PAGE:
Wieland Furniture Co.'s patented Unimold Frame revolutionized Mid-Century furniture design
Updated: Jun 26, 2022
PREFACE: My wife’s grandfather (Daryle Wieland) sadly passed away last night. This article was created to honor his memory and the innovative furniture company he and his brothers formed during the Mid-Century design movement.
Attractive Sofa by Wieland is typical of the quality styling achieved through the patented Unimold plywood frame construction method.
Wieland Furniture Co., a furniture design and manufacturing business led by four brothers, was once located in the Great Lakes Bay Region and made significant contributions to furniture technology despite its modest size. In the 1960s, Wieland Furniture employed about 60 workers in its 45,000 square foot plant in Bay City, Michigan and had developed an innovative process that greatly reduced overhead costs and significantly reduced waste.
Wieland Brothers left to right: Daryle, treasurer; Clifford, Vice President and sales manager; Roy, president and general manger, and James, office manager and administrative head.
The patented process was called Unimold, a method of making upholstered furniture with a molded plywood back and seat shell. This particular construction method eliminated 60-75% of the parts used when Wieland first began making upholstered frames.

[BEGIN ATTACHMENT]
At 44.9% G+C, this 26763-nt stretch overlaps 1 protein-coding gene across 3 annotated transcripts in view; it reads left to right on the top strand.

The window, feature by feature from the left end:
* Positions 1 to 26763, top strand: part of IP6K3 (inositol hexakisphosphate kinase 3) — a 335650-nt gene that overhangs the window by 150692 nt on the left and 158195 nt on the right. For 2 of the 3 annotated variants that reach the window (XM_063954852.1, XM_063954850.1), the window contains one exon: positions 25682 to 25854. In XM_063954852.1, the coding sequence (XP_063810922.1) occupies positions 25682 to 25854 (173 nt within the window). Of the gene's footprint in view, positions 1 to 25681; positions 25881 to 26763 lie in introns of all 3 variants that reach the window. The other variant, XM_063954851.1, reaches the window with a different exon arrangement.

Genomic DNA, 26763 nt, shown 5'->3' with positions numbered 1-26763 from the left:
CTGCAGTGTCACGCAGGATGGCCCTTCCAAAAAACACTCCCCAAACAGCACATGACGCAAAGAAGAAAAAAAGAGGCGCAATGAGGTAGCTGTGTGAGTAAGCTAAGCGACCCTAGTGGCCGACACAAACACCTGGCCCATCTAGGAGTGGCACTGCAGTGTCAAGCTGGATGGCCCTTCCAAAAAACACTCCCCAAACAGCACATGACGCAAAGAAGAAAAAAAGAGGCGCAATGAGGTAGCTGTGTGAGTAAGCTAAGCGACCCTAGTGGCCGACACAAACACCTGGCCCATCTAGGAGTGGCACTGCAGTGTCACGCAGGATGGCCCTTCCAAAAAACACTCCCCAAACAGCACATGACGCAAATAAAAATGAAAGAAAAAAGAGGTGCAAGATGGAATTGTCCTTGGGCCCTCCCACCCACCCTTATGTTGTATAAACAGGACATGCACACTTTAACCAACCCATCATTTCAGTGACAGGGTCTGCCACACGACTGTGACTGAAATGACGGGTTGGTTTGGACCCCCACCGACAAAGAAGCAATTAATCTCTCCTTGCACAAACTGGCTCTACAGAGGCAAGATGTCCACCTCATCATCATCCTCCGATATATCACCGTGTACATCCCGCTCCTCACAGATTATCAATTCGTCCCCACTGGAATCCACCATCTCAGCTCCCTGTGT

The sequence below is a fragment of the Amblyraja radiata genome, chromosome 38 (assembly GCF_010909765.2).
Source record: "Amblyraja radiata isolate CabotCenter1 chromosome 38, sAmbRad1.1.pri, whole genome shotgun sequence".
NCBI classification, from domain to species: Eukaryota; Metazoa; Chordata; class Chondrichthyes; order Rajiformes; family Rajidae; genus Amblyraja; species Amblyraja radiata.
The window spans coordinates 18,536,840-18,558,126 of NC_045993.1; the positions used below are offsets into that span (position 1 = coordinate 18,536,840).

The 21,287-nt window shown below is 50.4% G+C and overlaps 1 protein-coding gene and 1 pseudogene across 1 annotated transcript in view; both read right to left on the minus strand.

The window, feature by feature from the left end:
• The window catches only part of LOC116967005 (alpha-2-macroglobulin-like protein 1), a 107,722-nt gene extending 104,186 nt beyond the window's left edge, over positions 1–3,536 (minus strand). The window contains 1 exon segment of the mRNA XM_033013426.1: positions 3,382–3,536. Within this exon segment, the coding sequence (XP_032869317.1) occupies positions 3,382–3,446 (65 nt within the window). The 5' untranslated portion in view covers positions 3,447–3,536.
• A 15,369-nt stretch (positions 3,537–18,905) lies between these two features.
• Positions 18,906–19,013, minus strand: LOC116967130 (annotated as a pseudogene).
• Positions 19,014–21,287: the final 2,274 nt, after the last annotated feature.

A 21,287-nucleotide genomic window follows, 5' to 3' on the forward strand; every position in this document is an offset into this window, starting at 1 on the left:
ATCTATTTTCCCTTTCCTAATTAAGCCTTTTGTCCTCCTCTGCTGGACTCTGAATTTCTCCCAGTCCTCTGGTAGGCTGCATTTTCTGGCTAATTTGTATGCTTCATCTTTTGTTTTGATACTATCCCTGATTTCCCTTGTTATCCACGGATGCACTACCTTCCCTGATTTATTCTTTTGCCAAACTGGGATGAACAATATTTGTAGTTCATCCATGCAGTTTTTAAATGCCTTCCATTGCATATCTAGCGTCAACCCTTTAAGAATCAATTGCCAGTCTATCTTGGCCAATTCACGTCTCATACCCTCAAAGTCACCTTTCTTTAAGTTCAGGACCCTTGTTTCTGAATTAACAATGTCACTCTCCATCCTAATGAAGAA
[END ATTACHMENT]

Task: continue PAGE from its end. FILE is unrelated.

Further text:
Cut-Away Model of Wieland chair shows patented Unimold system's inner construction.
The Unimold form (the heart of chairs and sofas that were manufactured at Wieland) was a 96 inch long plywood shell molded to shape in a high frequency press. From this shell, Wieland trimmed different lengths to provide frames for sofas, sectionals, or chairs.
Unimold shells are removed from Columbia high frequency press.
The proof of Wieland’s success was evidenced by the impressive Unimold sales records. Five years after it was introduced to the market, sales skyrocketed over the million dollar mark with inquires for Unimold licensing for companies as far apart as Wales, Australia and Puerto Rico.
Unimold Chair shells construction is seen as upholsterer adds padding to frame.
Daryle Wieland once explained that, “only two separate components are necessary to make Unimold furniture- the basic shell and ’S’ shaped molded plywood piece, which becomes the front and back rail when cut in two. Plywood molding in long lengths is difficult, because it is hard to get the high frequency waves out to the ends of the mold equally.”
The construction method is unbelievably strong because of the strength of curved plywood. In fact, Wieland could build 100 inch sofas and still only use two back legs because of its functional, trademark curve at the bottom of the sofa back which every Unimold piece has.
The molding department of Wieland Furniture was eventually spun off into a separate company called Contour Products which continued to make furniture components for Wieland and other manufacturers, as well as additional products such as skateboards and rotary dieboards.